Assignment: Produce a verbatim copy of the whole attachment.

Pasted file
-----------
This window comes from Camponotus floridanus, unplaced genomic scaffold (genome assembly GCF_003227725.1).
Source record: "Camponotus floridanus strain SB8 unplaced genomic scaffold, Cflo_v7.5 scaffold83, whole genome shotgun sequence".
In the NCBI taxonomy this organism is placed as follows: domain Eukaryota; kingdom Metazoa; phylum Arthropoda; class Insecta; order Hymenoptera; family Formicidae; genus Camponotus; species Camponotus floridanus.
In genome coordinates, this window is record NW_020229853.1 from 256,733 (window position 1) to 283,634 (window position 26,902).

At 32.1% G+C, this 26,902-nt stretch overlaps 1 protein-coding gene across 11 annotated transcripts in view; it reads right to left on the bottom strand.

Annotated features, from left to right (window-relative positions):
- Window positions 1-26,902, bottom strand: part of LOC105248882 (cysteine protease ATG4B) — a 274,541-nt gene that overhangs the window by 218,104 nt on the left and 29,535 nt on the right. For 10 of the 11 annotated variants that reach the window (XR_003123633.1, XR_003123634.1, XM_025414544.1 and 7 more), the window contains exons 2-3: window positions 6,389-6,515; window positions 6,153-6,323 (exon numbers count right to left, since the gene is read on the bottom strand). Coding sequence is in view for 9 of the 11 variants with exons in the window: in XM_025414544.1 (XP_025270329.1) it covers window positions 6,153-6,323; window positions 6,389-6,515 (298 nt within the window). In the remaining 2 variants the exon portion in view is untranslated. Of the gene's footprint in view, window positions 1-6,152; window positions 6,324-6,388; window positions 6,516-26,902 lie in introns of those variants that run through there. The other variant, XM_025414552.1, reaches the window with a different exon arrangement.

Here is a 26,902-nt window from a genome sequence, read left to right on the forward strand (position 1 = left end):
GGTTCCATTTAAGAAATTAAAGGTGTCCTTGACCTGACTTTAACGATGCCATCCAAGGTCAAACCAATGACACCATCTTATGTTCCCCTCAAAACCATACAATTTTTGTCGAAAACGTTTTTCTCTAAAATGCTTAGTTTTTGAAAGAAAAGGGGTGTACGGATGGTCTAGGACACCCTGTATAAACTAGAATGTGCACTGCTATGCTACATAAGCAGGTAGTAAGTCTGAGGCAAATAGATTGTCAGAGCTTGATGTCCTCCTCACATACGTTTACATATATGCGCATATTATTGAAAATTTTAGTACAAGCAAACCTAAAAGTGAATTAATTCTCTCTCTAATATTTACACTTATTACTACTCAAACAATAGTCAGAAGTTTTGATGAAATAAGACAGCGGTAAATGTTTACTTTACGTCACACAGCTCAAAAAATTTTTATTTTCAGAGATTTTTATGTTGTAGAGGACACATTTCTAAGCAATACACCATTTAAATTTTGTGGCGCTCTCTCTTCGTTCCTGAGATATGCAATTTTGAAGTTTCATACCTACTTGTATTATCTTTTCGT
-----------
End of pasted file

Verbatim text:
This window comes from Camponotus floridanus, unplaced genomic scaffold (genome assembly GCF_003227725.1).
Source record: "Camponotus floridanus strain SB8 unplaced genomic scaffold, Cflo_v7.5 scaffold83, whole genome shotgun sequence".
In the NCBI taxonomy this organism is placed as follows: domain Eukaryota; kingdom Metazoa; phylum Arthropoda; class Insecta; order Hymenoptera; family Formicidae; genus Camponotus; species Camponotus floridanus.
In genome coordinates, this window is record NW_020229853.1 from 256,733 (window position 1) to 283,634 (window position 26,902).

At 32.1% G+C, this 26,902-nt stretch overlaps 1 protein-coding gene across 11 annotated transcripts in view; it reads right to left on the bottom strand.

Annotated features, from left to right (window-relative positions):
- Window positions 1-26,902, bottom strand: part of LOC105248882 (cysteine protease ATG4B) — a 274,541-nt gene that overhangs the window by 218,104 nt on the left and 29,535 nt on the right. For 10 of the 11 annotated variants that reach the window (XR_003123633.1, XR_003123634.1, XM_025414544.1 and 7 more), the window contains exons 2-3: window positions 6,389-6,515; window positions 6,153-6,323 (exon numbers count right to left, since the gene is read on the bottom strand). Coding sequence is in view for 9 of the 11 variants with exons in the window: in XM_025414544.1 (XP_025270329.1) it covers window positions 6,153-6,323; window positions 6,389-6,515 (298 nt within the window). In the remaining 2 variants the exon portion in view is untranslated. Of the gene's footprint in view, window positions 1-6,152; window positions 6,324-6,388; window positions 6,516-26,902 lie in introns of those variants that run through there. The other variant, XM_025414552.1, reaches the window with a different exon arrangement.

Here is a 26,902-nt window from a genome sequence, read left to right on the forward strand (position 1 = left end):
GGTTCCATTTAAGAAATTAAAGGTGTCCTTGACCTGACTTTAACGATGCCATCCAAGGTCAAACCAATGACACCATCTTATGTTCCCCTCAAAACCATACAATTTTTGTCGAAAACGTTTTTCTCTAAAATGCTTAGTTTTTGAAAGAAAAGGGGTGTACGGATGGTCTAGGACACCCTGTATAAACTAGAATGTGCACTGCTATGCTACATAAGCAGGTAGTAAGTCTGAGGCAAATAGATTGTCAGAGCTTGATGTCCTCCTCACATACGTTTACATATATGCGCATATTATTGAAAATTTTAGTACAAGCAAACCTAAAAGTGAATTAATTCTCTCTCTAATATTTACACTTATTACTACTCAAACAATAGTCAGAAGTTTTGATGAAATAAGACAGCGGTAAATGTTTACTTTACGTCACACAGCTCAAAAAATTTTTATTTTCAGAGATTTTTATGTTGTAGAGGACACATTTCTAAGCAATACACCATTTAAATTTTGTGGCGCTCTCTCTTCGTTCCTGAGATATGCAATTTTGAAGTTTCATACCTACTTGTATTATCTTTTCGT